Dispute Resolution after Brexit

When setting out her priorities for the Brexit negotiations in a speech at Lancaster House in January, Theresa May promised to ‘bring an end to the jurisdiction of the European Court of Justice in Britain.’  This forcefully formulated ‘red line’ turned into a headache for the British negotiators as it was both somewhat misconceived – the ECJ’s preliminary reference procedure hardly results in jurisdiction ‘in Britain’ – and overly categorical ignoring both the likely content of the UK-EU withdrawal agreement and the shape of the future UK-EU relationship envisaged by her own government as a ‘new, deep and special partnership.’ Today’s paper on ‘enforcement and dispute resolution’ should therefore be welcomed as injecting a portion of realism and pragmatism in the debate over the ECJ.

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One year after the Brexit Referendum: More, Fewer or No Referendums in Europe?

One year after Brexit, the issue of referendums seems to be everywhere: Their desirability cannot be described with a clear ‘yes’ or ‘no’. There is simply more than one valid constitutional perspective in evaluating the case for or against referendums.

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An Early Deal-Breaker? EU Citizens’ Rights in the UK after Brexit, and the Future Role of the European Court of Justice

The UK has finally made an offer to allow some EU citizens to retain some rights in the UK after Brexit. There are two sets of issues that arise: the substantive rights that will need to be agreed to, and the enforcement of these rights. The UK government confirmed that the arrangements on offer will be enshrined and enforceable in UK law, that commitments in the Withdrawal Agreement will have the status of international law, but that the CJEU will have no jurisdiction in the United Kingdom. Despite this, there remains much uncertainty.

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The Brexit Divorce Bill – Großbritanniens Welt der alternativen Fakten

Der Brexit könnte für das Vereinigte Königreich teuer werden. Schätzungen gehen von bis zu 100 Mrd. Euro aus. Darüber wird in den seit dem 19. Juni 2017 offiziell laufenden Austrittsverhandlungen zu sprechen sein. Bisher wollten die Britten allerdings von alledem nichts wissen. Sie glauben gar, demnächst einen Scheck aus Brüssel zu erhalten. Der nachfolgende Beitrag möchte der rechtlichen Fundierung der britischen Gedankenwelt nachgehen. Schließlich macht es verhandlungstaktisch keinen kleinen Unterschied, ob Großbritannien lediglich moralisch oder auch rechtlich zur Zahlung einer Brexit divorce bill verpflichtet ist.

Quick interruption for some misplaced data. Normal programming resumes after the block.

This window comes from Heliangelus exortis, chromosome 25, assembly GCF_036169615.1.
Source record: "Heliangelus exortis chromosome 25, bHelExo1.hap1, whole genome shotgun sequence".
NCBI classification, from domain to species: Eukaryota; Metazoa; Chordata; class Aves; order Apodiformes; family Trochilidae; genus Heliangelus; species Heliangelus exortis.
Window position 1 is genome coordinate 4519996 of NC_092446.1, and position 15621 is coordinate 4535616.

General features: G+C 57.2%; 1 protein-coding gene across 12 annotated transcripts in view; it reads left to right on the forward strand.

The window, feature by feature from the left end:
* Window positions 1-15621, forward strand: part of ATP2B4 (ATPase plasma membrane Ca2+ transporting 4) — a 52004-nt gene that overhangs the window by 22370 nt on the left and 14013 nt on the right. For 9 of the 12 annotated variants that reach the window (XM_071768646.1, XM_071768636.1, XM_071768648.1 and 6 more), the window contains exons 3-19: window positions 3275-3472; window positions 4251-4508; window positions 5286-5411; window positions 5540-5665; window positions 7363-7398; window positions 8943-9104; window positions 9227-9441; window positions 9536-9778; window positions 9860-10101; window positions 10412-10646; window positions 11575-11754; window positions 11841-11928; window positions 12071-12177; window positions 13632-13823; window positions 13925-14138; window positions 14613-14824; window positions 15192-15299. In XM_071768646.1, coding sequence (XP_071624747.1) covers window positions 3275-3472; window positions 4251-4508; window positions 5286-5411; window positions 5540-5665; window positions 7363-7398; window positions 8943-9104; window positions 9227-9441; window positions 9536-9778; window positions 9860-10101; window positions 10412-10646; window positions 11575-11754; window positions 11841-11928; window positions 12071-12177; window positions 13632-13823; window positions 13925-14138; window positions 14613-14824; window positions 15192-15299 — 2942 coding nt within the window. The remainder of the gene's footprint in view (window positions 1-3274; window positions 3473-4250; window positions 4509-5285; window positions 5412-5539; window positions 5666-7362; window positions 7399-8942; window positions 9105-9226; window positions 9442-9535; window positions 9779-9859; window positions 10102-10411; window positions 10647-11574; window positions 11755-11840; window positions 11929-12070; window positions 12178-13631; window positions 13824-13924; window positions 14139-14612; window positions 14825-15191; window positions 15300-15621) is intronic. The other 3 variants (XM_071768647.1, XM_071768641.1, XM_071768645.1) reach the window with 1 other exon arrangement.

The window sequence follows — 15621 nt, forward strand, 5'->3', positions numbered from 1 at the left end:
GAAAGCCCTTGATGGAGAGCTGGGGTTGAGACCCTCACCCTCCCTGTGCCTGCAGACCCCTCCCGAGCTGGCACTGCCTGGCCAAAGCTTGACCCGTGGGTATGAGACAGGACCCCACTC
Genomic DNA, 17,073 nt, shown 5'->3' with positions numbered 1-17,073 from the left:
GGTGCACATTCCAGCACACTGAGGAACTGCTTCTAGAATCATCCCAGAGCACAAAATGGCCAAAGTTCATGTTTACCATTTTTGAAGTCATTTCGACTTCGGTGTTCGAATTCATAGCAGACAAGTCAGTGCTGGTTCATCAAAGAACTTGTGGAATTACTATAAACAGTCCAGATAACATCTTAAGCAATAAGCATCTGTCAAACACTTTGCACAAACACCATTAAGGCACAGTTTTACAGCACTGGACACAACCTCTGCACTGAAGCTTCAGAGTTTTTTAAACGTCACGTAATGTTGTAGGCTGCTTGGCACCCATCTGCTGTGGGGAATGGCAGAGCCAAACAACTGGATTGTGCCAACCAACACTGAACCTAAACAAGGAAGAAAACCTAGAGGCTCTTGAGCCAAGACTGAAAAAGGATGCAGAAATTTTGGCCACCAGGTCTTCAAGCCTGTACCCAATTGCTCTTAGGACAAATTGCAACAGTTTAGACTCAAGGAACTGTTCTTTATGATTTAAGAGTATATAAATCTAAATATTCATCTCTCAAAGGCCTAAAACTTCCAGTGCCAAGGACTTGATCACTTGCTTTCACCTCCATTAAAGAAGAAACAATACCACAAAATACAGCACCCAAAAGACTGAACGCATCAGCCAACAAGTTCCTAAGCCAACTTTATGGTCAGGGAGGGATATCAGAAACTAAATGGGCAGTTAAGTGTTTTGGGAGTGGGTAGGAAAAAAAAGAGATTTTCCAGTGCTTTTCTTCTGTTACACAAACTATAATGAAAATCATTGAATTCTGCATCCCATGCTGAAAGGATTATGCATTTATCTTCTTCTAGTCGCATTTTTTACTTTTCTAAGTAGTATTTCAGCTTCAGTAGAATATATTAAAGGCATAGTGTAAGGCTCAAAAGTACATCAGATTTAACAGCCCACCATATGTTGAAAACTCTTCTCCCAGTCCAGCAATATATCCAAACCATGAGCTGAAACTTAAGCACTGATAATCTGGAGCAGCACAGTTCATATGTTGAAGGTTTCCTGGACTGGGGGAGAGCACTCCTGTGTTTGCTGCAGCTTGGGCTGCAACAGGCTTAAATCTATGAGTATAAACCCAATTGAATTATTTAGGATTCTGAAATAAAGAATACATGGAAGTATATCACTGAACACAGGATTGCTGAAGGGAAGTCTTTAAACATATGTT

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The Singapore Silver Bullet

Is the CJEU’s Opinion on the Singapore free trade agreement a boost for Brexit? After reading the Opinion my feeling is exactly the opposite. The Court has made a clever juggling exercise with Christmas presents for everybody. But in fact, the Court has saved the best Christmas present for itself. And there are hardly any gifts for Britain. In fact, the Opinion contains a paragraph that could blow up the entire Brexit process.

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Brexit Lawsuits, But Not As You Know Them 

Calling in the lawyers is becoming a frequent response to the challenges of Brexit. While court actions on matters of constitutional law are well known, there is another, less publicised, avenue of legal resistance. The consequence: the Brexit bill is about to become a lot bigger.

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Of course you can still turn back! On the revocability of the Article 50 notification and post-truth politics

The British Prime Minister Theresa May has announced yesterday the intention to call a ‘snap’ general election to be held on the 8th of June 2017. This announcement, which has caught literally everyone off-guard, makes some strategic sense if read together with another contention stressed by Prime Minister May: that there is no turning back from Brexit. Which is untrue, both from the legal and political point of view. To put it shortly, the PM is lying.

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Gibraltar and the "Brexit" – New Scenarios within a Historic Dispute. A Proposal.

The "Brexit" draws its consequences also on the legal status of Gibraltar within the EU. This leads to new perspectives on a historic dispute between British, Spanish and Gibraltan sovereignty interests. What could be the solution?

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Five Scenarios for Europe – Understanding the EU Commission’s White Paper on the Future of Europe

The European Commission has recently published a White Paper on the Future of Europe. With regards to the many crises the EU is currently facing, a coherent plan seems to be urgently needed. Instead of coming up with one single plan however, the Paper reflects five different scenarios…

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